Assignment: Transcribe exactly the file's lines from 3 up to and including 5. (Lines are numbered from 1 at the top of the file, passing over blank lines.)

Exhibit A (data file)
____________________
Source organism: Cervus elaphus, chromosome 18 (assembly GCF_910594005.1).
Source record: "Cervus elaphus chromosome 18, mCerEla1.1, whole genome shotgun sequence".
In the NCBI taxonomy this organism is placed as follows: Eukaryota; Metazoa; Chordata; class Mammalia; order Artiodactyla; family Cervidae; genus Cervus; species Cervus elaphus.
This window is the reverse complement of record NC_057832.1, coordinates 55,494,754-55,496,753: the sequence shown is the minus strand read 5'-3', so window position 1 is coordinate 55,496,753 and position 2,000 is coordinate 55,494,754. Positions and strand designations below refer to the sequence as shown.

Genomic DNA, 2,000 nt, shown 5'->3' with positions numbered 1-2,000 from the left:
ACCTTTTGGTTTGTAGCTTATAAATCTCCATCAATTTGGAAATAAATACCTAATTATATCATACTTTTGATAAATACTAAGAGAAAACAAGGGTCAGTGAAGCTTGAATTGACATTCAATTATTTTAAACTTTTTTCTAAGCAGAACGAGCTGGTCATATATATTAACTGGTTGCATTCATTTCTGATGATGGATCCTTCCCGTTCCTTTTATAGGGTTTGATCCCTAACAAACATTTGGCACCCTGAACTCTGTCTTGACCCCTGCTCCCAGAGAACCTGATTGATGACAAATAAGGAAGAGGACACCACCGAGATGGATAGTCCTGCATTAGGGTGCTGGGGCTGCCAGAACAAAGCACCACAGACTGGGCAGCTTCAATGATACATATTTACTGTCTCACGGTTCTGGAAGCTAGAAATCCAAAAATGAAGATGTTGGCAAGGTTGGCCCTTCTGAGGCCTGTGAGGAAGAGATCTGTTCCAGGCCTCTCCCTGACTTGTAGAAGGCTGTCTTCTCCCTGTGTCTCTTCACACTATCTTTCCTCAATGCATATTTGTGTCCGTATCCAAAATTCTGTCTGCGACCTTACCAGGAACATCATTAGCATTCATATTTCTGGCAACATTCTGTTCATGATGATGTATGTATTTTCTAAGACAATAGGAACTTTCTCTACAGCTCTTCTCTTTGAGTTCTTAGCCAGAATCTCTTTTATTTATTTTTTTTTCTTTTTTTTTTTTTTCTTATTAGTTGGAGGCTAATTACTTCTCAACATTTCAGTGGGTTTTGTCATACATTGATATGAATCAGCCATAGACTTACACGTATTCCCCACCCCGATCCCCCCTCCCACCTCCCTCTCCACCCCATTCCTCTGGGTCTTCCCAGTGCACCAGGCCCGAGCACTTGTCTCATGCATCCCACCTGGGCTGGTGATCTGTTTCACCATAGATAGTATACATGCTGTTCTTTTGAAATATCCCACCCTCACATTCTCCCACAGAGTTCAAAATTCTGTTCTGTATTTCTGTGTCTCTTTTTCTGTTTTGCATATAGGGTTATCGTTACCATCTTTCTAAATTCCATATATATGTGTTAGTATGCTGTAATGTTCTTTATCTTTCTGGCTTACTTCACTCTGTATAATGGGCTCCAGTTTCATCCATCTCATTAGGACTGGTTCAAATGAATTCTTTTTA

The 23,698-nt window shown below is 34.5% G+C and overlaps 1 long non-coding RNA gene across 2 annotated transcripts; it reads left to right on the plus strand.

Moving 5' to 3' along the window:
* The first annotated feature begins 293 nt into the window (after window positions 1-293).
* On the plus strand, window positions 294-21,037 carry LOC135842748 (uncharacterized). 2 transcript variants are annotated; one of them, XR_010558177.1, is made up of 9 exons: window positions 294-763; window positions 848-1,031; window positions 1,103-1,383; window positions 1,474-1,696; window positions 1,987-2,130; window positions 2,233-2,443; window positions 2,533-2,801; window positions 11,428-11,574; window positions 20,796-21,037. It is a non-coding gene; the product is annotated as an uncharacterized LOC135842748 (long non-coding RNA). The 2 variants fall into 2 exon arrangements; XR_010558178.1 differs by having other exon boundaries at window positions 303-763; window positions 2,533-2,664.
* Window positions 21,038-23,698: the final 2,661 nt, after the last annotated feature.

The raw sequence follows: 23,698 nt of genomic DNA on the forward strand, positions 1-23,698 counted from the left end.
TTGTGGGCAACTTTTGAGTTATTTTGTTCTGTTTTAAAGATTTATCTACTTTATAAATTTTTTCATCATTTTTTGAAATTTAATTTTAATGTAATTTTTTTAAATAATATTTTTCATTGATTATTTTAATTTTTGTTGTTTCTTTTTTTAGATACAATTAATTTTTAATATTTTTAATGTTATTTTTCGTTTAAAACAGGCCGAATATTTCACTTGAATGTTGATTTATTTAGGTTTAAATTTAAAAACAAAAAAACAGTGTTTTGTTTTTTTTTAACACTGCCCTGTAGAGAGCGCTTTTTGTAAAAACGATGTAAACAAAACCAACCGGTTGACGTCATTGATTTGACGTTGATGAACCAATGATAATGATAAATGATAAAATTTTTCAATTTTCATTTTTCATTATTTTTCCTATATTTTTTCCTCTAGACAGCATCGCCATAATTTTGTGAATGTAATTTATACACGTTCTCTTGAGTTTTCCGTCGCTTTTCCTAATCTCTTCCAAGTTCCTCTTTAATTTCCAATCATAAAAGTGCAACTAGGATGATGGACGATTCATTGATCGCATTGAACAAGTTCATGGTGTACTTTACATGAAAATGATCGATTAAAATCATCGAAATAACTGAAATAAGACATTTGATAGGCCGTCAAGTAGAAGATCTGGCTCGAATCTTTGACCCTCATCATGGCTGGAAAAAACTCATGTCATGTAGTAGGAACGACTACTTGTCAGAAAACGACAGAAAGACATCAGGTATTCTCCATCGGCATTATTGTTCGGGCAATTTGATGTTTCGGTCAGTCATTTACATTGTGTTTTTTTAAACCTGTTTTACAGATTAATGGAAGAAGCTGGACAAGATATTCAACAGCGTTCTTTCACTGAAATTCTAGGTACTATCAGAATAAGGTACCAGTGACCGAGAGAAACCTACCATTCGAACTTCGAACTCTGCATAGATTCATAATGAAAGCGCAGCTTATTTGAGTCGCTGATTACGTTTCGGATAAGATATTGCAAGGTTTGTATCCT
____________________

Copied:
In the NCBI taxonomy this organism is placed as follows: Eukaryota; Metazoa; Chordata; class Mammalia; order Artiodactyla; family Cervidae; genus Cervus; species Cervus elaphus.
This window is the reverse complement of record NC_057832.1, coordinates 55,494,754-55,496,753: the sequence shown is the minus strand read 5'-3', so window position 1 is coordinate 55,496,753 and position 2,000 is coordinate 55,494,754. Positions and strand designations below refer to the sequence as shown.

Genomic DNA, 2,000 nt, shown 5'->3' with positions numbered 1-2,000 from the left: